What Antoni 1 lacks in “sophistication,” it more than makes up for in food. The menu includes a wide selection of Greek specialties, including gyros, baklava, and three kinds of souvlaki. It also has the usual Chicago fast food fare: hot dogs, rib tips, and an excellent Italian beef. Straddling the divide is the Greek Freak burger, elevated by the addition of gyro meat and tzatziki sauce.

But there’s a fair number of good restaurants in Hyde Park—Salonica, for instance, even offers decent spanakopita. Few restaurants, however, offer good food, fast, at reasonable prices. (Some do excel at two out of the three—the Harold’s a minute’s walk away is certainly good and cheap, but no one can call the service fast.) Antoni 1 has some seating, including a patio, but it’s mostly a takeout place, and service is accordingly speedy. The prices for all of this are exceptionally reasonable: none of the sandwiches are over ten dollars, and the dinners are only a few bucks more. Served with soup and salad, the dinners might be the better value, and portions are consistently generous enough to provide for leftovers.

Antoni 1 used to excel in another category, as one of the few restaurants in Hyde Park to stay open past 9pm. Sometimes you just need an Italian beef at 12:30am, and, for a while, Antoni 1 met that need. They have since scaled back their hours, closing at 10pm all week. Despite this change, Antoni 1 is still unusual for Hyde Park. While glitzy restaurant after glitzy restaurant opens in the neighborhood, Antoni 1 resists the tide, serving good, unpretentious food at a price families and college kids can afford. (Sam Joyce)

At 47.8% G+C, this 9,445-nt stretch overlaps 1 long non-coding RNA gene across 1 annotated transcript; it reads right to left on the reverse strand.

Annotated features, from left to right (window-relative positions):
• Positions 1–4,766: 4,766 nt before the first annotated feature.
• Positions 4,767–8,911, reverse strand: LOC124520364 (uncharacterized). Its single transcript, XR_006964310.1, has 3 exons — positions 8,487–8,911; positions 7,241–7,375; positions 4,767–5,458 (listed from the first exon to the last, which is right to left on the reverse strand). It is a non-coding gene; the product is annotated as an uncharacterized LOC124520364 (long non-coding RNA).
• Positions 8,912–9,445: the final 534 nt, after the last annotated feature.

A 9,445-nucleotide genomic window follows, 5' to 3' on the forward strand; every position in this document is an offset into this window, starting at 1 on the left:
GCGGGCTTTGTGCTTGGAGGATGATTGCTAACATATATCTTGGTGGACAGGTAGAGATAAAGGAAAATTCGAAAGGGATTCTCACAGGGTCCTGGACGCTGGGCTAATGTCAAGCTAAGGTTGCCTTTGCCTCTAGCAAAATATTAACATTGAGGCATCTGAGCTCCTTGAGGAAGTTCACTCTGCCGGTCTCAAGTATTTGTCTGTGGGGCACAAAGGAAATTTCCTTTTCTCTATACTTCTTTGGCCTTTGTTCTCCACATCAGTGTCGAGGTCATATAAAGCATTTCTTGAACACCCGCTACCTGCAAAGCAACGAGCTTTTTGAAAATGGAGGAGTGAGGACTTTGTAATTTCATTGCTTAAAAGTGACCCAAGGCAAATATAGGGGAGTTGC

Antoni 1, 1310 E. 53rd St. Monday–Sunday, 11am–10pm. Currently closed for remodeling. (872) 465-3701.

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Best View of the South Side

Medical Center Parking B

Lizzie Smith

It may have taken me fifteen minutes to ascend the slopes of the parking lot, but by the time I was standing in the open air on the eighth level of Medical Campus Parking B, I knew how it must feel to conquer Mount Everest. Stooped over, hands on my knees, I needed to catch my breath. The air was thick with haze and car exhaust, making it difficult to breathe. It also proved difficult to see. Here I was, tasked with seeing the best sight in all of the South Side, and yet I could barely see my sneakers. But then, emerging from the haze, I was greeted by streaks of pink and yellow, buoyant islands of deep purple, and a whole circus of red spots in a green blur. I was Adam taking his first breath in Eden—suddenly, I could see I was in a garden! Basil, chard, marigolds, jalapeños, aubergine, tomatoes, row after row, paradise encircling this concrete meadow. Peeking through the thicket, I saw canals of light down below sprinting out to the horizon, into the warm embrace of what I could make out of the skyline. Best. View. Ever. (David Books)

Medical Center Parking B, 5656 S. Maryland Ave.